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THE AISLE SEAT - by Mike McGranaghan


David Siegel and Scott McGehee made one of the best thrillers of the decade, 2001's The Deep End. The film, which featured a riveting performance from future Oscar winner Tilda Swinton, was great precisely because it felt plausible; it was not the kind of far-fetched thriller that Hollywood typically churns out. The co-directors once again explore the human response to physically and emotionally treacherous situations in their newest production, Uncertainty, which is in select theaters now and also available via IFC on Demand until February 9, 2010. Do what you have to do in order to see it, because I think this is one of the best out-of-nowhere surprises of the year.

Current indie poster boy Joseph Gordon-Levitt plays Bobby Thompson, and Lynn Collins (X-Men Origins: Wolverine) is his girlfriend Kate Montero. The couple has two prospects for the upcoming July 4 holiday: they could have dinner together in Chinatown, or they could attend a family barbeque at the home of Kate's family. They do not know which to choose. The movie then splits off into sections - one labeled GREEN and the other YELLOW - that show what happens (or would happen) with each choice.

In the YELLOW section, Bobby finds a cell phone in a cab on the way to Chinatown. He calls some of the numbers in its address book, trying to identify the owner. It turns out that the cell phone contains some very important information that certain parties are willing to kill for. When Bobby and Kate try to turn it in to a local police station, they are met with bureaucratic resistance. Their backup plan - decided on a we-don't-quite-understand-what-we're-dealing-with whim - is to try to negotiate a deal where they will deliver the phone to either the owner or a rival, depending on who offers the most money. It doesn't take long for them to realize that they're in way over their heads and may get killed over what began as an attempt to do a good deed.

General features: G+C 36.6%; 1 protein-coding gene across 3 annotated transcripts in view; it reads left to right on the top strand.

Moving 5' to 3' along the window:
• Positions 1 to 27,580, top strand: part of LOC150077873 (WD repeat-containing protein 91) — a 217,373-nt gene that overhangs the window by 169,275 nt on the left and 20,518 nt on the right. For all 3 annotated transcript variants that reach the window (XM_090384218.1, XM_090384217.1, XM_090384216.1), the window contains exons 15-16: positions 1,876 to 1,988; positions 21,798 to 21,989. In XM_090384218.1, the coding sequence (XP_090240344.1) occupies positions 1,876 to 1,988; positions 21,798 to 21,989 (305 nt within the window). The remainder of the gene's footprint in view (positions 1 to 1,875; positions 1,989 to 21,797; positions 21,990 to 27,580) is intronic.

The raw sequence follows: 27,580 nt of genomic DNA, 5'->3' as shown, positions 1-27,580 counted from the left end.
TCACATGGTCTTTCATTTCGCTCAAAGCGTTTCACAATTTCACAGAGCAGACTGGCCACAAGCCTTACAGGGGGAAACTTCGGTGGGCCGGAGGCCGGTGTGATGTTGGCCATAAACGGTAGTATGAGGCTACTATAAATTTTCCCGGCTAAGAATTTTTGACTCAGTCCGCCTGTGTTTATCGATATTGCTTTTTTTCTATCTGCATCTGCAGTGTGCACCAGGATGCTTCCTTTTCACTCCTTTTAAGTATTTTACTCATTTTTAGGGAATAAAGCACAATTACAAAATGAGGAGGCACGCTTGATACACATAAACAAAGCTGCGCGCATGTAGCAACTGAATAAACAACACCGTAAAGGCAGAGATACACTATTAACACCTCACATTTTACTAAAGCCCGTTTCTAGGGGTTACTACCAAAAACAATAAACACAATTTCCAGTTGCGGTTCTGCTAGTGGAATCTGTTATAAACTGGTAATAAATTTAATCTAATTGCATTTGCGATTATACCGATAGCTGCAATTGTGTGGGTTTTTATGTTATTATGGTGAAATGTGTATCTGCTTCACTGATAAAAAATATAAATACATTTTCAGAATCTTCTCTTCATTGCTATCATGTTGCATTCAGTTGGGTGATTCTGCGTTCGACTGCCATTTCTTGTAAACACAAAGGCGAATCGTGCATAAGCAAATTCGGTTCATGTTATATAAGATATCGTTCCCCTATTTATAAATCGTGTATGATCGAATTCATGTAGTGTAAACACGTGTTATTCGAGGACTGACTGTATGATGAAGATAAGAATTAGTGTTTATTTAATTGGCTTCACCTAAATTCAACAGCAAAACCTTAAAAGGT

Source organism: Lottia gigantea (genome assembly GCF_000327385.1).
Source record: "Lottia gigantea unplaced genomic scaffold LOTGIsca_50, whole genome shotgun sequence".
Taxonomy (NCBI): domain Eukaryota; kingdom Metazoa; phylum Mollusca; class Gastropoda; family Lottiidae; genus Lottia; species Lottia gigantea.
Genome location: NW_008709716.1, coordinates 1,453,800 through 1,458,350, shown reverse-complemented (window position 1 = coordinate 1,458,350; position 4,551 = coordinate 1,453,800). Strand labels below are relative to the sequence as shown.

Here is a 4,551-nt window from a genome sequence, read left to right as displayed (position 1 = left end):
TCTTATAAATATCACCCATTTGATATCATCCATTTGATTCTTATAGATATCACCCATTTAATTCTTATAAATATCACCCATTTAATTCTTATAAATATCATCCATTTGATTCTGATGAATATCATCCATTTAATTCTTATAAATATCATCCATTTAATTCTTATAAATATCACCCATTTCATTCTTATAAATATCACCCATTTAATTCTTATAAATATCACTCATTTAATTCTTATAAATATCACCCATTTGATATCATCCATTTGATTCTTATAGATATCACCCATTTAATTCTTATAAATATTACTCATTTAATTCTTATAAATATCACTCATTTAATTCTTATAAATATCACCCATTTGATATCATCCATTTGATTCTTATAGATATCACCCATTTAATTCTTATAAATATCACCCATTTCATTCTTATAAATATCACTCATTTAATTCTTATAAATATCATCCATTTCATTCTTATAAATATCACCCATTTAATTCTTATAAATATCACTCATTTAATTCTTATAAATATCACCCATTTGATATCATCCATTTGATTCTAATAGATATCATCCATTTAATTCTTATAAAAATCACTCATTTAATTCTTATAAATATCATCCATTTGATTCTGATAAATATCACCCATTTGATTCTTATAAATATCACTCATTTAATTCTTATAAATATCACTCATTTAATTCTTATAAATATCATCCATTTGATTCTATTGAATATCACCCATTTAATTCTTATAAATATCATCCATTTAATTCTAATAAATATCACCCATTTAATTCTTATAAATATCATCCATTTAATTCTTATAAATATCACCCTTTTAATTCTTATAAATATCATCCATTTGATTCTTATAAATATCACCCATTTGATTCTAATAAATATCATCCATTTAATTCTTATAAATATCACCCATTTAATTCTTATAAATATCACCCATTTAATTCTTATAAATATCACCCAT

The GREEN section finds them doing a good deed as well - in this case, trying to find the owner of a lost dog. They haul the pooch with them to Kate's family barbeque where her parents beg her to talk younger sister Sophie (Juno's Olivia Thirlby) out of her Broadway aspirations. But there's a more pressing issue: Kate is pregnant, hasn't told her family, and doesn't know whether to continue the pregnancy or terminate it. Bobby doesn't know either, but also doesn't know what Kate wants him to say.

In both halves of Uncertainty, the characters are placed in situations that they don't know how to get themselves out of. The film isn't so much about what they do as about exploring how they try to figure it out. While a thriller and a domestic drama would not automatically seem to fit well together, Siegel and McGehee make it work by drawing parallels. In other words, some decisions really are life and death, and others just really feel like they are. Or, going even further, the decision about Kate's pregnancy really is a matter of life or death for the unborn baby. The directors are interested in exploring how people make complicated decisions where there is no clear-cut path, and these two halves effectively allow them to do so.

Watching Uncertainty is quite an experience. Either half would work as a stand-alone movie; the thriller half is tense and exciting, and the domestic drama half is equally compelling. Nevertheless, seeing the halves put together sells the theme more effectively. You can see how Kate has decision-making skills in situations where Bobby does not, and vice versa. You also notice how the decision-making process works with these two. At times, they almost talk themselves into courses of action that neither of them would take individually. Watching how they interact and try to figure things out in very different circumstances makes this a unique character study.

Despite dual storylines, we never get lost, thanks to the use of the color scheme. Predictably, the color yellow pops up frequently in the YELLOW section (Bobby and Kate wear yellow clothes, for instance), and green pops up prominently in the GREEN section. But credit must also go to Joseph Gordon-Levitt and Lynn Collins, who guide us through both halves. It is a testament to their abilities that we know we're watching the same characters in both plot threads. The Bobby and Kate we see in YELLOW are the same people we see in GREEN, even though the dilemmas are different, as are their responses.

Uncertainty is beautifully made, and I was hooked the entire time. It's worth saying that viewers who like certainty may have problems with the ending, which intentionally befits the film's title. Emotionally speaking, though, the ending feels totally appropriate. Just to reiterate, Uncertainty is available via IFC on Demand, so if your cable company offers this service (and many do), here's your chance to catch a tiny little piece of awesomeness.

( 1/2 out of four)

Uncertainty is unrated R but has sexual content and some violence. The running time is 1 hour and 46 minutes.

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